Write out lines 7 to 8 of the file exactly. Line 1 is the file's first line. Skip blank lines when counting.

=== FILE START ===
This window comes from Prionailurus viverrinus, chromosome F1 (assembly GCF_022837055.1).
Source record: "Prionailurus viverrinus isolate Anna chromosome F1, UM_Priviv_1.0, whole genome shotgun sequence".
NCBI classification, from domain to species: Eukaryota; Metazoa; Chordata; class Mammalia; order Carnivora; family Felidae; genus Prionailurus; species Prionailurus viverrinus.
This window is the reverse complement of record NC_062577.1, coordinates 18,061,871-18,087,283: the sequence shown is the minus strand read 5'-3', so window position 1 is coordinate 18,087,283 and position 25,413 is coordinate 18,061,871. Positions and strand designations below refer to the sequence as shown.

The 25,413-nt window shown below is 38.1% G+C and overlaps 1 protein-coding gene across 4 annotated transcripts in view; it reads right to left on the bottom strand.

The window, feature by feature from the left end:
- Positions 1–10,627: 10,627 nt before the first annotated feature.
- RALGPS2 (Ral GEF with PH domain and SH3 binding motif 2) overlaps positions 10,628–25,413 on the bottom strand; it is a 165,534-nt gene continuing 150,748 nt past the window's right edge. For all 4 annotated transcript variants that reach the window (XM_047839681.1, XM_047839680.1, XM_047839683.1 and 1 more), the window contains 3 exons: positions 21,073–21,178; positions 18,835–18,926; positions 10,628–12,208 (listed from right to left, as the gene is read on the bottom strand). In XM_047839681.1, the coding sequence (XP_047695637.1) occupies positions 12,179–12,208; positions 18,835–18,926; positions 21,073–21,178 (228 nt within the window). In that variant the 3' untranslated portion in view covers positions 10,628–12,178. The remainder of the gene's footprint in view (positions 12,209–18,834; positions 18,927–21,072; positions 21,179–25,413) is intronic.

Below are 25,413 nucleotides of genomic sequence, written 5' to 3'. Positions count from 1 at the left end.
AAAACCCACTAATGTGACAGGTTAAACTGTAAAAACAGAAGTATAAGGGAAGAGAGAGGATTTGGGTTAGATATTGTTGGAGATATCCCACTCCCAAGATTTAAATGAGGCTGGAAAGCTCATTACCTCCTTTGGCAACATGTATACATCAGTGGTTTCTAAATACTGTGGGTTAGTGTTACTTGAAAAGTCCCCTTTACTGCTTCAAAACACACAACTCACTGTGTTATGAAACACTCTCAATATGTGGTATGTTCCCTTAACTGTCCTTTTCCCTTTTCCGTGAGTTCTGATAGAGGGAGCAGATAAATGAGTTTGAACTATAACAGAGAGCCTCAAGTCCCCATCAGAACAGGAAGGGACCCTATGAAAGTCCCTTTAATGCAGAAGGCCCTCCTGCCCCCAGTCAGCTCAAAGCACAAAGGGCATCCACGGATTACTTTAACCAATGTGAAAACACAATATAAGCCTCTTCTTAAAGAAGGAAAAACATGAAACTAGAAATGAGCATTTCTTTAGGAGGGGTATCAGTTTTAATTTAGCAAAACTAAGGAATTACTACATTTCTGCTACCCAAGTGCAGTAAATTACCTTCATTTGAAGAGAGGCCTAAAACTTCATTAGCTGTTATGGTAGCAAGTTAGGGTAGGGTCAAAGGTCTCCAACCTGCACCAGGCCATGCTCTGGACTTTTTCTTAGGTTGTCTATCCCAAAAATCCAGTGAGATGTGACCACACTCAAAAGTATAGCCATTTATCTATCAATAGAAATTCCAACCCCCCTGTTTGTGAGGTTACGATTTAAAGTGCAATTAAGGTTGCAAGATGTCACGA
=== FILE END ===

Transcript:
- Positions 1–10,627: 10,627 nt before the first annotated feature.
- RALGPS2 (Ral GEF with PH domain and SH3 binding motif 2) overlaps positions 10,628–25,413 on the bottom strand; it is a 165,534-nt gene continuing 150,748 nt past the window's right edge. For all 4 annotated transcript variants that reach the window (XM_047839681.1, XM_047839680.1, XM_047839683.1 and 1 more), the window contains 3 exons: positions 21,073–21,178; positions 18,835–18,926; positions 10,628–12,208 (listed from right to left, as the gene is read on the bottom strand). In XM_047839681.1, the coding sequence (XP_047695637.1) occupies positions 12,179–12,208; positions 18,835–18,926; positions 21,073–21,178 (228 nt within the window). In that variant the 3' untranslated portion in view covers positions 10,628–12,178. The remainder of the gene's footprint in view (positions 12,209–18,834; positions 18,927–21,072; positions 21,179–25,413) is intronic.